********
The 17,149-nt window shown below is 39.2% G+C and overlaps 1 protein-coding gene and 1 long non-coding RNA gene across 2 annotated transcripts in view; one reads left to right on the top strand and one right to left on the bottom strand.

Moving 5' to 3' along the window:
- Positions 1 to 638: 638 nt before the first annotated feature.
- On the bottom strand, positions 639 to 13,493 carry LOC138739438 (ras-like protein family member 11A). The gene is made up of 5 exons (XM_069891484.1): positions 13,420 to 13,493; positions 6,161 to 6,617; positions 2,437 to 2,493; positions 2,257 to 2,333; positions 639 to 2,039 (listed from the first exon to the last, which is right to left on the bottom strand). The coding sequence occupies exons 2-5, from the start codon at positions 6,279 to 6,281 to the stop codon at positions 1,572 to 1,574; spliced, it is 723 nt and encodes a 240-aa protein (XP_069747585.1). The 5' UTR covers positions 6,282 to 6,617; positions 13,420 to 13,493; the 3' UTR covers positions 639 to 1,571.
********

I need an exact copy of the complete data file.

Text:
The 17,149-nt window shown below is 39.2% G+C and overlaps 1 protein-coding gene and 1 long non-coding RNA gene across 2 annotated transcripts in view; one reads left to right on the top strand and one right to left on the bottom strand.

Moving 5' to 3' along the window:
- Positions 1 to 638: 638 nt before the first annotated feature.
- On the bottom strand, positions 639 to 13,493 carry LOC138739438 (ras-like protein family member 11A). The gene is made up of 5 exons (XM_069891484.1): positions 13,420 to 13,493; positions 6,161 to 6,617; positions 2,437 to 2,493; positions 2,257 to 2,333; positions 639 to 2,039 (listed from the first exon to the last, which is right to left on the bottom strand). The coding sequence occupies exons 2-5, from the start codon at positions 6,279 to 6,281 to the stop codon at positions 1,572 to 1,574; spliced, it is 723 nt and encodes a 240-aa protein (XP_069747585.1). The 5' UTR covers positions 6,282 to 6,617; positions 13,420 to 13,493; the 3' UTR covers positions 639 to 1,571.